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Diplomat: US, Russia have 'homework' on shield

By Vladimir Isachenkov

Associated Press

Published: Friday, March 30 2012 6:35 a.m. MDT

Rose Gottemoeller, Acting Under Secretary for Arms Control and International Security delivers a lecture to students at the Moscow State Institute of International Relations (MGIMO) in Moscow on Friday, march 30, 2012. Gottemoeller voiced hope that Moscow and Washington would be able to solve their differences over the U.S.- led NATO's missile shield.

Sergey Ponomarev, Associated Press

MOSCOW — Russia and the United States need to do their "homework" on the technicalities of a proposed NATO missile defense shield in order to settle a dispute that has strained relations, the U.S. State Department's top arms control official said Friday.

The U.S. insists the shield is needed to fend off an Iranian missile threat, but Moscow has rejected those assurances and voiced concern that it will eventually grow powerful enough to challenge Russia's nuclear deterrent.

Acting Undersecretary of State Rose Gottemoeller said Russian and U.S. technical experts should meet to discuss the shield's specifics.

She said such talks should prove that Russia and the U.S. can cooperate on the shield and "that the technical capabilities of the system are simply not those that would undermine Russian strategic offensive forces."

"The more we can be talking about that among technical experts, the greater predictability for the Russian Federation, the greater confidence in what the system can and can't do," she said during a visit to Moscow.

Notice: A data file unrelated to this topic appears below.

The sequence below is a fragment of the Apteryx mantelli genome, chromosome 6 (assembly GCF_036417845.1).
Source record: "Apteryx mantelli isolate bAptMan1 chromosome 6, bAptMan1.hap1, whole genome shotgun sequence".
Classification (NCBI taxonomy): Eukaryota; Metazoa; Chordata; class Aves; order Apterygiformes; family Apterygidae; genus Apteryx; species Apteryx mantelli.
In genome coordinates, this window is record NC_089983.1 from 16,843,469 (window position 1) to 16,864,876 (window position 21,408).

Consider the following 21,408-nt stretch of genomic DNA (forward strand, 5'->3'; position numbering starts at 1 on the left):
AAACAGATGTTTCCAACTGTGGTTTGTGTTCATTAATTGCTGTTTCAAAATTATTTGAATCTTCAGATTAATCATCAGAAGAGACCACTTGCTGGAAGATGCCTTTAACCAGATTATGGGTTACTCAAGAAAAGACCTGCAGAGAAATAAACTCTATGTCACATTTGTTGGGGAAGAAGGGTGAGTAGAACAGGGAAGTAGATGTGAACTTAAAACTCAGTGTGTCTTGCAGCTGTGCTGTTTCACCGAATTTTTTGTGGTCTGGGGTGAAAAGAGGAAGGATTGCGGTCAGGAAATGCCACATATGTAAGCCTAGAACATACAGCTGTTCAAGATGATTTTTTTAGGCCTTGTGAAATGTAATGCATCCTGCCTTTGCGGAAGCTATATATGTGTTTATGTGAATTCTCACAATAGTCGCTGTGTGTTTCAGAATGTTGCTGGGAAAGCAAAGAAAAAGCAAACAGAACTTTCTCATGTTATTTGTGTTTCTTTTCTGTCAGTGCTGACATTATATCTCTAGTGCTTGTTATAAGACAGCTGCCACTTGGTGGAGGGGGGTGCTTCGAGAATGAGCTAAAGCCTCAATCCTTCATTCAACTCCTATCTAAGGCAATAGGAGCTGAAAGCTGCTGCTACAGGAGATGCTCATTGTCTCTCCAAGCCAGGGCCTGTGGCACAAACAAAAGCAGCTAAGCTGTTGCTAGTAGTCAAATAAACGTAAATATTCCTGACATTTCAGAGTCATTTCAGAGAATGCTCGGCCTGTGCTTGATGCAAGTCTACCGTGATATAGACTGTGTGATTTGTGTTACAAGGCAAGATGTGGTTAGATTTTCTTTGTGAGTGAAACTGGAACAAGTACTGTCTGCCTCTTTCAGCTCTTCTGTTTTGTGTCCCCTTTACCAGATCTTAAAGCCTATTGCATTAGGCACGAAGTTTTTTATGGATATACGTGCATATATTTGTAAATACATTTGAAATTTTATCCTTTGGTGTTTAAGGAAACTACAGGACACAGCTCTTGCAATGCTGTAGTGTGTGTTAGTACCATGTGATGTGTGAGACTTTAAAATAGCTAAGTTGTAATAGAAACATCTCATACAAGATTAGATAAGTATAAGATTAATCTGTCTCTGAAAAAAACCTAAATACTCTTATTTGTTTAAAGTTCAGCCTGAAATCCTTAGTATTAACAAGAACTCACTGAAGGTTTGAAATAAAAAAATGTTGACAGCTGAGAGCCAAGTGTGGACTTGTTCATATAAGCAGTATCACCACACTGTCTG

Earlier this week, during a nuclear security summit in Seoul, President Barack Obama told Russian President Dmitry Medvedev in remarks unintentionally caught on a microphone that he would have more room to negotiate on the shield if he is re-elected in November.

Obama's Republican Party rivals pounced on the remarks, accusing him of secretive plotting over American national security.

Seeking to contain the gaffe, Obama said he wants to spend the rest of the year working through technical issues related to the missile defense dispute with the Russians, and that it was not surprising that a deal couldn't be completed quickly.

Asked about Obama's remarks to Medvedev, Gottemoeller said the U.S. president "wasn't talking about any secret deals or anything like that. He was stating the political realities of 2012."

"In terms of big national initiatives, policy initiatives it's just the reality of the situation that in an election year it's more difficult to accomplish that," she said. "But I see the possibility for homework, as I call it, not only in missile defense cooperation, but in preparing the groundwork for new nuclear reduction negotiations as well."

She said Obama's policy of a "reset" in relations with Moscow has led to ongoing improvement in U.S.-Russian ties, featuring such achievements as the New START arms reduction treaty and Russia's providing a transit corridor for military supplies to the U.S. and other NATO forces in Afghanistan.

"We just have to continue to remember that it's in the U.S. national interest, as well as we believe in Russian national interest, to engage in a wide-ranging agenda of cooperation," Gottemoeller said.

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